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High blood

Goin’ 60

/ 05:14 AM April 14, 2018

I turn 60 midyear—in June, to be exact. And I started my celebration with a bout with flu that triggered a severe asthma attack. I remember my mother proudly telling me that the last attack I had was when I was a child and since then I had breathed smoothly always. Until now! I was really wheezing, coughing and spewing phlegm. I said my Sunday Masses in a barely audible voice. My parishioners most probably understood what I was trying to impart to them through my “sign language”—my hands moving around as I hoarsely delivered my homily.

I’m excited about becoming a 60-year-old man. But I want to celebrate it with a bang, not with a cough. Of course I want to get old, to be officially recognized as a senior citizen and enjoy all the perks and benefits that go with a senior ID card—the free movies and the 20-percent discount in restaurants and pharmacies, and, hopefully, the respect of a younger generation.

I used to say I am diabetic. But I am not used to proclaiming I have asthma. I always remember with gratitude that although all my sisters, a brother, and my mother had asthma attacks, I never really experienced breathing as though through the eye of a needle! But I was shocked to learn that one of my anti-asthma meds costs more than P200. Wow, way above my usual antidiabetes meds.

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Now I don’t want to sound like an aging citizen who proclaims his ailments to every living soul. I want to dance like a gracefully aging swan priest. I can still do 20 laps in the pool. (I was so proud of myself in taking that dip right before my asthma pulled my pride down!) I can still bike around, still do a few sets of badminton. I even walked for 17 kilometers the last time I was strolling in Paris.

I was not getting old. I was just getting started. Or so I thought.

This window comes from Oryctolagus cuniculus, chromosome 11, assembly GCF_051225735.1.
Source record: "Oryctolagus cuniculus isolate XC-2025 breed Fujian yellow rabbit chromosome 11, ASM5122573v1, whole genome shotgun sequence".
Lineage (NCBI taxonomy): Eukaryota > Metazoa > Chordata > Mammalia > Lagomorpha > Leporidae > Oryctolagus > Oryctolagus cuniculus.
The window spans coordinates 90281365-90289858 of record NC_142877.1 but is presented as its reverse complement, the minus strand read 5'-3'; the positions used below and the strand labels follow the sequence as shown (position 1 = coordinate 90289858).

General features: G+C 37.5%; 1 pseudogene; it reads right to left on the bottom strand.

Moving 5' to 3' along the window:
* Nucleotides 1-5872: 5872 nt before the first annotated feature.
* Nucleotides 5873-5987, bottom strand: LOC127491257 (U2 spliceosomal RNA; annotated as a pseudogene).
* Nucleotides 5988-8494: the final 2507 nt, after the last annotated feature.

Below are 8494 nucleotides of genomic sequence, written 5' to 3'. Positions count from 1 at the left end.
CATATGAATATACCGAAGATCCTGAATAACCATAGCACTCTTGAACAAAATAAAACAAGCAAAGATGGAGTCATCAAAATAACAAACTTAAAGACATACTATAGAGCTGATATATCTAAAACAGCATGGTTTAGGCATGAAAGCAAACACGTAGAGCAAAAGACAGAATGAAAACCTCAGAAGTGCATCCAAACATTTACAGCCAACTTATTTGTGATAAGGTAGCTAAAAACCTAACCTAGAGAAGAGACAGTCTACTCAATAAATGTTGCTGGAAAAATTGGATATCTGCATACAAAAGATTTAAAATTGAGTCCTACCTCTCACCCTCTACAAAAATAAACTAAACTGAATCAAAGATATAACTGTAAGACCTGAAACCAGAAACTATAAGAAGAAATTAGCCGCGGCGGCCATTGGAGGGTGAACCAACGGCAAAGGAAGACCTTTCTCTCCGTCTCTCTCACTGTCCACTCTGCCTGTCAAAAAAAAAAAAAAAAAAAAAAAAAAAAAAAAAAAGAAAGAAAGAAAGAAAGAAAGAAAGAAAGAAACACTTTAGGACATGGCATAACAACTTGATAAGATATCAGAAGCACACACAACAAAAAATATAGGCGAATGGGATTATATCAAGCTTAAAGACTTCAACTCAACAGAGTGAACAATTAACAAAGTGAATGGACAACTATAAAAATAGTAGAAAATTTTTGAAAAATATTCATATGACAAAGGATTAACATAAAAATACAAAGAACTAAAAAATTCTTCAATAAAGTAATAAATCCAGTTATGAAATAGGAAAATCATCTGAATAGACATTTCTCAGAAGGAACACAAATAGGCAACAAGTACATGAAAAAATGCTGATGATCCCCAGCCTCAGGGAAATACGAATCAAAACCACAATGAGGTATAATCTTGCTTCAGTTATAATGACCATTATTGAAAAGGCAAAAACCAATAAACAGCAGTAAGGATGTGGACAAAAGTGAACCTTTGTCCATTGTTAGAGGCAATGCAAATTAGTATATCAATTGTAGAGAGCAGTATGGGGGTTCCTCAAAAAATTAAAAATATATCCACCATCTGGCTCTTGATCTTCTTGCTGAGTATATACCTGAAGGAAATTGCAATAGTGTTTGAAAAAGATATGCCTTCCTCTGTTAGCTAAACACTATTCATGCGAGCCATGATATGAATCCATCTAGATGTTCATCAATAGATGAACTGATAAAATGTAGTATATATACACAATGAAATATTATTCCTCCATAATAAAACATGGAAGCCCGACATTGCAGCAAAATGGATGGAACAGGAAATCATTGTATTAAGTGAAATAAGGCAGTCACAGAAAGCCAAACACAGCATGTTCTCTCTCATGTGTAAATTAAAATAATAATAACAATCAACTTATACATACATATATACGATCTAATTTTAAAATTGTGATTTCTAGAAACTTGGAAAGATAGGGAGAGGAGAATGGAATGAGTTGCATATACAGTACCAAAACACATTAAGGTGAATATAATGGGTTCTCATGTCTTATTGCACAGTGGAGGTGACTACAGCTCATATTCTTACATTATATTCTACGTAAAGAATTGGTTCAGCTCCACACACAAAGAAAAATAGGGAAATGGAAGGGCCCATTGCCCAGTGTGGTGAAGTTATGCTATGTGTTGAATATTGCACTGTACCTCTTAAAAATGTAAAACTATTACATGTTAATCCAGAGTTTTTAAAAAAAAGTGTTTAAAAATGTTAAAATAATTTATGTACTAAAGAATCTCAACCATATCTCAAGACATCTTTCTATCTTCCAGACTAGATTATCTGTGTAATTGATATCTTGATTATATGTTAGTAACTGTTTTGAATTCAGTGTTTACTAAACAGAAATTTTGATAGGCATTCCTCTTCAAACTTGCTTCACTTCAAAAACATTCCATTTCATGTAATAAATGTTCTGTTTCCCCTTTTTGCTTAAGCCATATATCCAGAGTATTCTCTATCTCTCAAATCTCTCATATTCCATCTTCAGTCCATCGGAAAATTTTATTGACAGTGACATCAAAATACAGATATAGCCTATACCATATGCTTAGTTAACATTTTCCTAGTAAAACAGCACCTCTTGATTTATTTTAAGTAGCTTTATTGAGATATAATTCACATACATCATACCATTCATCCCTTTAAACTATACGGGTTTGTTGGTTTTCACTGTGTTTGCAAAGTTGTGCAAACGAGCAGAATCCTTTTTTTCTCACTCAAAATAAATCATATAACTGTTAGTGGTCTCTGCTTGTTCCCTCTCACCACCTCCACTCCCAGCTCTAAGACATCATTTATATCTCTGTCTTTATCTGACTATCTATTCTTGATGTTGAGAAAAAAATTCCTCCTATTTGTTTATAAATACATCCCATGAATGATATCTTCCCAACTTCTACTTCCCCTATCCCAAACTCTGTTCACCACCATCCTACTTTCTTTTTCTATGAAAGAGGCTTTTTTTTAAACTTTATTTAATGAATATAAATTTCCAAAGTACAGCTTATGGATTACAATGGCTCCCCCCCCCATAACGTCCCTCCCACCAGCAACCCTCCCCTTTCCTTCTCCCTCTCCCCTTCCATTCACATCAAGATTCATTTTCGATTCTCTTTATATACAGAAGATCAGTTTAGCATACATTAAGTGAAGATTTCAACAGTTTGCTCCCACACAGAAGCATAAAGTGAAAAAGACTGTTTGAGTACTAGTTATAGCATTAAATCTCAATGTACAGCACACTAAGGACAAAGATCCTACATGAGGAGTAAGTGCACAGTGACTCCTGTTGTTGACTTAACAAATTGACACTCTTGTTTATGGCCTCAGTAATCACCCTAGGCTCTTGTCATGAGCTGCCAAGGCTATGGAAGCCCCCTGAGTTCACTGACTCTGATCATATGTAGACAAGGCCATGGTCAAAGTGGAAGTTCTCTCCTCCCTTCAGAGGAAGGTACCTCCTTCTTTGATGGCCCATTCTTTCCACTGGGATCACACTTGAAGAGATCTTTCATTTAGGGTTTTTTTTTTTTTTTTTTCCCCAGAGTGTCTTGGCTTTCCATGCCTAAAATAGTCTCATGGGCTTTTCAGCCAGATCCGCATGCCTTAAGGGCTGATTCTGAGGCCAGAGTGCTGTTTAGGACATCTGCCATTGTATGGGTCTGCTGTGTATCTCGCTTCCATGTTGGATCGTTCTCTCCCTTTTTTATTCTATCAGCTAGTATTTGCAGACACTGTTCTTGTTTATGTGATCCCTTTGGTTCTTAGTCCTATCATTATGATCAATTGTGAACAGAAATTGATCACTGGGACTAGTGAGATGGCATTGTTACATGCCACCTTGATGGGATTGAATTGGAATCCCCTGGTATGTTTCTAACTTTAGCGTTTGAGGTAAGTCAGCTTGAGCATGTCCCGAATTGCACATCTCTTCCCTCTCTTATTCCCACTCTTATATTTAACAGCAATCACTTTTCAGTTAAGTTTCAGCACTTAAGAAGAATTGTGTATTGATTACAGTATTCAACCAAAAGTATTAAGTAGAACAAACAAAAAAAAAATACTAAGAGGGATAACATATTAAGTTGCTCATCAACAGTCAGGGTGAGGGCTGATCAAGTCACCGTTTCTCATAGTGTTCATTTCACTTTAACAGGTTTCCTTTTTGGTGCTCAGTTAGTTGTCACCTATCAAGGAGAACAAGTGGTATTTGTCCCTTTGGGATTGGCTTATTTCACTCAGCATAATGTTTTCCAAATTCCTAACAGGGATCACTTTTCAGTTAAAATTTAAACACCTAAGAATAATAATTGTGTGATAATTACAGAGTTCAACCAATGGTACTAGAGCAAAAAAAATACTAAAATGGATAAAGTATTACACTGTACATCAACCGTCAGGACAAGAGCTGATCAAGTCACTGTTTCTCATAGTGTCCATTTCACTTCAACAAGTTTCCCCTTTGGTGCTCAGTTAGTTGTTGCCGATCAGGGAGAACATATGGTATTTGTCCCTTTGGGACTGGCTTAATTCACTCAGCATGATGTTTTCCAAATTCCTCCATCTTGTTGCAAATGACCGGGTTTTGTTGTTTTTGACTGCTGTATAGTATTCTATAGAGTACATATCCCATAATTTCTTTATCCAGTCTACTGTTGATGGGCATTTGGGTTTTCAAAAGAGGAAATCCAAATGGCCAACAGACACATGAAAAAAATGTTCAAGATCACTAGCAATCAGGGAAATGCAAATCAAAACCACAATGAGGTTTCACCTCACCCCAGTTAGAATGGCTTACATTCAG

I have to focus aging on some other aspects of my life. Now I don’t easily get angry when my wish is not granted, or my ways not followed. I just shrug it off whenever I am confronted by angry young people. I take things in stride and let others be excited. I just give in to whatever I can and whenever it is possible. I don’t confront people. I just smile and let things be.

That, for me, is real growing old, or rather, growing up. I give other people a chance. I let them do the talking and arguing. I would rather keep still and be quiet—literally. And finally be still and silent only. I just peacefully do my own thing and hope people will understand. Well, if they don’t, I don’t make a scene and scorn them to hell. I smile more often. And to those who have misunderstood me, I leave them in their peace although I never pray that they rest in peace.

Old age teaches me that I cannot win everybody over. There are those who remain stubborn and snub me. I let them be. But I am not one who will try to make friends with those who refuse my kind-hearted yet snobbish soul itself. (Hahaha, that seems to be a contradiction.) I have better things to do. You see, I have grown old. Or maybe just grown simpler… and smarter!

Actually, I noticed these changes in my attitude after my mild stroke a few years back. I was not anymore the hard-headed, heat-propelled, stubborn, workaholic SOB I used to be, one who always wanted his way. What I can do, I now do quietly. What I can forgo, I let go easily. In place of what I cannot have, I try something else. Those I cannot change, I won’t spend the rest of my life changing them for me—or me for them. Just too bad they would miss me. And their time is running out. Leave me with that small pride or peace, please! I just need to talk more with my God.

“Do not go quietly into the night,” I often raged with Dylan Thomas. Now I want to go quietly into that peaceful night. Well, if some parts of my body conk out, why the hell look for a replacement? So be it. This body has to expire soon, I guess. I just want to see what is in store for me. Will I leave a mark if I go? Who cares? I’d be glad to go. To where my heart has always been! And where my “bayong” would be for real, O Lord! Amen.

“Fader Bayung” is Fr. Raul C. de los Santos, parish priest of the Holy Spirit Parish in Marisol, Angeles City.

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